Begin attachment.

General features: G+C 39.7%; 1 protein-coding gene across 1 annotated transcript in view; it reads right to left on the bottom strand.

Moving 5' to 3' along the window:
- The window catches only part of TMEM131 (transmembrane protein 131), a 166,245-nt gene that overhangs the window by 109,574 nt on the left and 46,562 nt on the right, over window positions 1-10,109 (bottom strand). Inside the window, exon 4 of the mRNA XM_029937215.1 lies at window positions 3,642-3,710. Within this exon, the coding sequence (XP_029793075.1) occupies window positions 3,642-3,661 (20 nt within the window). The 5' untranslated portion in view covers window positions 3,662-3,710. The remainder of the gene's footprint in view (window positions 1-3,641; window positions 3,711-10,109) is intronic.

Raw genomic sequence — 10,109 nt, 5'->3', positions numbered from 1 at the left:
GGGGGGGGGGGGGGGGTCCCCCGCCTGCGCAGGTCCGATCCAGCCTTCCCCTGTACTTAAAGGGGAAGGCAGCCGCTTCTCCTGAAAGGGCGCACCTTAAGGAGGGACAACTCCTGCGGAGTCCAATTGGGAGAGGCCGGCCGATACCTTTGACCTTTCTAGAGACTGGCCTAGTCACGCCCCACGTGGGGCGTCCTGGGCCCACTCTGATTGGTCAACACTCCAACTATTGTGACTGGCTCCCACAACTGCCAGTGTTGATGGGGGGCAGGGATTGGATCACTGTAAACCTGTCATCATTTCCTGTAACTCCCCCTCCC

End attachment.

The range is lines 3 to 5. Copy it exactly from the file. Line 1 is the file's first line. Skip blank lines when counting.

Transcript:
- The window catches only part of TMEM131 (transmembrane protein 131), a 166,245-nt gene that overhangs the window by 109,574 nt on the left and 46,562 nt on the right, over window positions 1-10,109 (bottom strand). Inside the window, exon 4 of the mRNA XM_029937215.1 lies at window positions 3,642-3,710. Within this exon, the coding sequence (XP_029793075.1) occupies window positions 3,642-3,661 (20 nt within the window). The 5' untranslated portion in view covers window positions 3,662-3,710. The remainder of the gene's footprint in view (window positions 1-3,641; window positions 3,711-10,109) is intronic.

Raw genomic sequence — 10,109 nt, 5'->3', positions numbered from 1 at the left:
GGGGGGGGGGGGGGGGTCCCCCGCCTGCGCAGGTCCGATCCAGCCTTCCCCTGTACTTAAAGGGGAAGGCAGCCGCTTCTCCTGAAAGGGCGCACCTTAAGGAGGGACAACTCCTGCGGAGTCCAATTGGGAGAGGCCGGCCGATACCTTTGACCTTTCTAGAGACTGGCCTAGTCACGCCCCACGTGGGGCGTCCTGGGCCCACTCTGATTGGTCAACACTCCAACTATTGTGACTGGCTCCCACAACTGCCAGTGTTGATGGGGGGCAGGGATTGGATCACTGTAAACCTGTCATCATTTCCTGTAACTCCCCCTCCC